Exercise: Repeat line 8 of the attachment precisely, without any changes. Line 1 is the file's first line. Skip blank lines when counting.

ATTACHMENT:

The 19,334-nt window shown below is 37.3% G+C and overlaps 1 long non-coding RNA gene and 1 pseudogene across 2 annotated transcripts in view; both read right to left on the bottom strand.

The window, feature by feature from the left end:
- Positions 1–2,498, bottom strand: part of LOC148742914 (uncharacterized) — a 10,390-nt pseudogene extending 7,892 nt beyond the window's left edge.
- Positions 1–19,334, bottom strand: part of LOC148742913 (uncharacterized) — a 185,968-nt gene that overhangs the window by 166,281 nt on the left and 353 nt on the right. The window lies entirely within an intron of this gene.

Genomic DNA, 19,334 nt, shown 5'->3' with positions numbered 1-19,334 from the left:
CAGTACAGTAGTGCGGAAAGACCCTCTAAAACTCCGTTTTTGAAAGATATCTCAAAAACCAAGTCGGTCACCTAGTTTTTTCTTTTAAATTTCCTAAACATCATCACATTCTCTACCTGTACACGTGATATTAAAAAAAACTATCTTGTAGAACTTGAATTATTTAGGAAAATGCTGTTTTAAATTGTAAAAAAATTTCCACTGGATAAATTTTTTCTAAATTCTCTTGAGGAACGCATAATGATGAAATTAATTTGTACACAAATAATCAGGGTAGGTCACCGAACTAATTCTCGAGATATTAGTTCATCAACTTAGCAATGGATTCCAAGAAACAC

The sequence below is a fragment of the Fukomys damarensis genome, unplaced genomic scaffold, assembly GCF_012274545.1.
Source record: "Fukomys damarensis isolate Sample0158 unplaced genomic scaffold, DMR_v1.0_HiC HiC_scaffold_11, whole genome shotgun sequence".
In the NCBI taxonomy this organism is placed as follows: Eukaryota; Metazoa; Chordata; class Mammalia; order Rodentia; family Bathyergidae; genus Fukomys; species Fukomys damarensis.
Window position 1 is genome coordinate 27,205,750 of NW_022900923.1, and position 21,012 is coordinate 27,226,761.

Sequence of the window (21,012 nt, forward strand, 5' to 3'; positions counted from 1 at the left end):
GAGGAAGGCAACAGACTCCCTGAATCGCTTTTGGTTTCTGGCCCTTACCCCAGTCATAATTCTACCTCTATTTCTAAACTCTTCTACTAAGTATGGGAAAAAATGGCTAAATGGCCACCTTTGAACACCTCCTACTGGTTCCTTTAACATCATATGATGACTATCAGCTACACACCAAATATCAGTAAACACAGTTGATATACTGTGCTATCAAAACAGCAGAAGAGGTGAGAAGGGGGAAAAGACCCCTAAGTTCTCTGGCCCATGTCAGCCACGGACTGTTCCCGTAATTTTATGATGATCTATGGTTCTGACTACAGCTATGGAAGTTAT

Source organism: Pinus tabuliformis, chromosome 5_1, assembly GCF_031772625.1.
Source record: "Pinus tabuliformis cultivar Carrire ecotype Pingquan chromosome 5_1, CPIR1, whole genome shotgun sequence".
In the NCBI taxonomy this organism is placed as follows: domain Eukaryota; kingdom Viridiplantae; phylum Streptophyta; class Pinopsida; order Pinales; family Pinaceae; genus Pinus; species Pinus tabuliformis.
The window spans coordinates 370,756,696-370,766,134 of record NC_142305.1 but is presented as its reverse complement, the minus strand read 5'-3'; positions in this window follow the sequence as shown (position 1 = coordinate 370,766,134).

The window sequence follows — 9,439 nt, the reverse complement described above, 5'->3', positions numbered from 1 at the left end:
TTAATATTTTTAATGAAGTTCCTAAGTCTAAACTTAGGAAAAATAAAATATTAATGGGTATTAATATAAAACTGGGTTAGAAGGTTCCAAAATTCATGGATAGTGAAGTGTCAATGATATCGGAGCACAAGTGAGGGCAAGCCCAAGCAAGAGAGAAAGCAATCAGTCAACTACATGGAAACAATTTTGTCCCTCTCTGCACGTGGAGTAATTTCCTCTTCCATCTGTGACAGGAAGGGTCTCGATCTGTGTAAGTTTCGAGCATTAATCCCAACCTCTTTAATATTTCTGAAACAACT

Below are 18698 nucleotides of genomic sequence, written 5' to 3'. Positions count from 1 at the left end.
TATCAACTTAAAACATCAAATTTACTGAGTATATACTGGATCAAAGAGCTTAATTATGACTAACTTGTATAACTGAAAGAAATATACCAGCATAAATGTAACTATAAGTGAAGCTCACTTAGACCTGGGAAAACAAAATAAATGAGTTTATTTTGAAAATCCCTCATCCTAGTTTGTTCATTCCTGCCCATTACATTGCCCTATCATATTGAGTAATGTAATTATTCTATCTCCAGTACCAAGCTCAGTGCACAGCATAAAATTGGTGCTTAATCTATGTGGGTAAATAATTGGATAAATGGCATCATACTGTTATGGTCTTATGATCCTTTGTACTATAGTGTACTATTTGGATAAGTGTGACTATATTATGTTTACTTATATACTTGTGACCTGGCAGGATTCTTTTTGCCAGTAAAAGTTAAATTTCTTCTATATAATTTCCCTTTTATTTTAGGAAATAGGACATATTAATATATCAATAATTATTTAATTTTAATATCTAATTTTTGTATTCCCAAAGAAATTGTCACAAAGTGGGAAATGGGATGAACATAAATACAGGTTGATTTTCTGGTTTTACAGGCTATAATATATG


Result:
Source record: "Fukomys damarensis isolate Sample0158 unplaced genomic scaffold, DMR_v1.0_HiC HiC_scaffold_11, whole genome shotgun sequence".